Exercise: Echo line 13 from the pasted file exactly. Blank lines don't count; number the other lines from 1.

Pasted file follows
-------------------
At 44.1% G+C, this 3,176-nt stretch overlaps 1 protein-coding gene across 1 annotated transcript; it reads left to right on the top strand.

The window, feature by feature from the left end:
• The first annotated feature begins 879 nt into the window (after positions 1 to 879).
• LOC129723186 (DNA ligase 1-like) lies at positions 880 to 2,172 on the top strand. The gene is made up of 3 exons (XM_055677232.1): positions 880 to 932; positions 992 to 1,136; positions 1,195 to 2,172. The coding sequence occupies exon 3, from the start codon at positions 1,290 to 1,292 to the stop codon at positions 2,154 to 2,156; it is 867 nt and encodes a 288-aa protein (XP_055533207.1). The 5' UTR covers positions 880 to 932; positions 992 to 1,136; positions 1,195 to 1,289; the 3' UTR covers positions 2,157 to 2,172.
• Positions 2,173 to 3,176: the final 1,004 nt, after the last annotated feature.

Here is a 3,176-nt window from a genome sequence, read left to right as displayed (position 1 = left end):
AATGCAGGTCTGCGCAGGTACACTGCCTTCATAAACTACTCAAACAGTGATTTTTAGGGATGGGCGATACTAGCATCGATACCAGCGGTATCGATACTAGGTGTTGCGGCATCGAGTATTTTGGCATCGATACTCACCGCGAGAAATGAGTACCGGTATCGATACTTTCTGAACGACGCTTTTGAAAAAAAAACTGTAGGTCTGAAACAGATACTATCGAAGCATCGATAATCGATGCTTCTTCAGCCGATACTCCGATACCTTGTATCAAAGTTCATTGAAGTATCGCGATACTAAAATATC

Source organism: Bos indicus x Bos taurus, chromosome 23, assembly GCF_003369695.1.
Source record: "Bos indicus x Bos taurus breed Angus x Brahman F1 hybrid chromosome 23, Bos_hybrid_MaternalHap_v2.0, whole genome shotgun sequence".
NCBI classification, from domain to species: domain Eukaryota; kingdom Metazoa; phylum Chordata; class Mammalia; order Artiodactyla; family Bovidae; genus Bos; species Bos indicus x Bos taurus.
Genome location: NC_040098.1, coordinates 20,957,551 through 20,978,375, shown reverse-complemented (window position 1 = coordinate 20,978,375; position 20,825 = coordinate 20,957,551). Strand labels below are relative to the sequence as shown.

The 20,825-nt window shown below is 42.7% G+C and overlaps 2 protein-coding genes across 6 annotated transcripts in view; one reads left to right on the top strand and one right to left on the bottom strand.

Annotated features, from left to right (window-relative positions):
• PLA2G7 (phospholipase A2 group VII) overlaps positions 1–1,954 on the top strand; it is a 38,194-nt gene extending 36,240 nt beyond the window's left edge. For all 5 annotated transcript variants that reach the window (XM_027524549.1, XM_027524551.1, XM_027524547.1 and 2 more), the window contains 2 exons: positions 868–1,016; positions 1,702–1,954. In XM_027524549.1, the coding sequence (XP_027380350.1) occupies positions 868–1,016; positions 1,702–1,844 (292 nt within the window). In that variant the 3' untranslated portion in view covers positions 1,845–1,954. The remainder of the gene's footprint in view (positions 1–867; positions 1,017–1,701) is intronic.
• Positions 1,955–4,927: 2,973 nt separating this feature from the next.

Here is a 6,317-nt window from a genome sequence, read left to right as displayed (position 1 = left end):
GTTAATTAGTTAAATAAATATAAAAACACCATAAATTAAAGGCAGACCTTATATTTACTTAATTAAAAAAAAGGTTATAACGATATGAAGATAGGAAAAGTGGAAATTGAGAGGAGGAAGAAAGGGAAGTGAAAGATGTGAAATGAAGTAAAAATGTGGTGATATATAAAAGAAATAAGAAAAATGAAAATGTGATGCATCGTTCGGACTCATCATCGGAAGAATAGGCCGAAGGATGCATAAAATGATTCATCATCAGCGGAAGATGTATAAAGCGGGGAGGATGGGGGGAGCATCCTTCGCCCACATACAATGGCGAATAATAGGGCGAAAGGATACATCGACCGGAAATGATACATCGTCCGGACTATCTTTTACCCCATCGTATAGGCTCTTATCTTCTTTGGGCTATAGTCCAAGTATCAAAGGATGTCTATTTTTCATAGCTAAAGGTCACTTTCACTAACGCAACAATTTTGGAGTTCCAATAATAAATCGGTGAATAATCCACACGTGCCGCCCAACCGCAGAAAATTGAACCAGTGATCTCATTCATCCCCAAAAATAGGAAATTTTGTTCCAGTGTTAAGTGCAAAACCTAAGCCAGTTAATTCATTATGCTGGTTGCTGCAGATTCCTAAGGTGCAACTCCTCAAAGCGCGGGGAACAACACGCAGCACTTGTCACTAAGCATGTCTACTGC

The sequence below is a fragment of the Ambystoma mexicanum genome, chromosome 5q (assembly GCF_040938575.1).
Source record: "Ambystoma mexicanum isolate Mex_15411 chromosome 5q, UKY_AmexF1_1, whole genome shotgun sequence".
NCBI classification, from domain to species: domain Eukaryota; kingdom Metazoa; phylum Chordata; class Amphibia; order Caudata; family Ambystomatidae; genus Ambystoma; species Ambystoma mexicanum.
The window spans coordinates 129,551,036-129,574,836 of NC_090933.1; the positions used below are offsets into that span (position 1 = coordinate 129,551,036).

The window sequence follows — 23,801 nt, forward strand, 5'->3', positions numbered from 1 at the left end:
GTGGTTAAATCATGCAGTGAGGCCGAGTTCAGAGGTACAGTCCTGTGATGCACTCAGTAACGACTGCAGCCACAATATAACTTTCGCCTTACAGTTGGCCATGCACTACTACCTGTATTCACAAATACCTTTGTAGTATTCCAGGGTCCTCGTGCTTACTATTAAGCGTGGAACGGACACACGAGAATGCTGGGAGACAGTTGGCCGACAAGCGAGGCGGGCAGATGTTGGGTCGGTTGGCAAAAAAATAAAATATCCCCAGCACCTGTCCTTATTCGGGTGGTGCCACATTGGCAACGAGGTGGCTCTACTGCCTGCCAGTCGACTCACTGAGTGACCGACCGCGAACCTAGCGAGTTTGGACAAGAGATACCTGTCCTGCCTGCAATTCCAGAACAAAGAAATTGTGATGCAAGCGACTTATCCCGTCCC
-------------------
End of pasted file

Annotated features, from left to right (window-relative positions):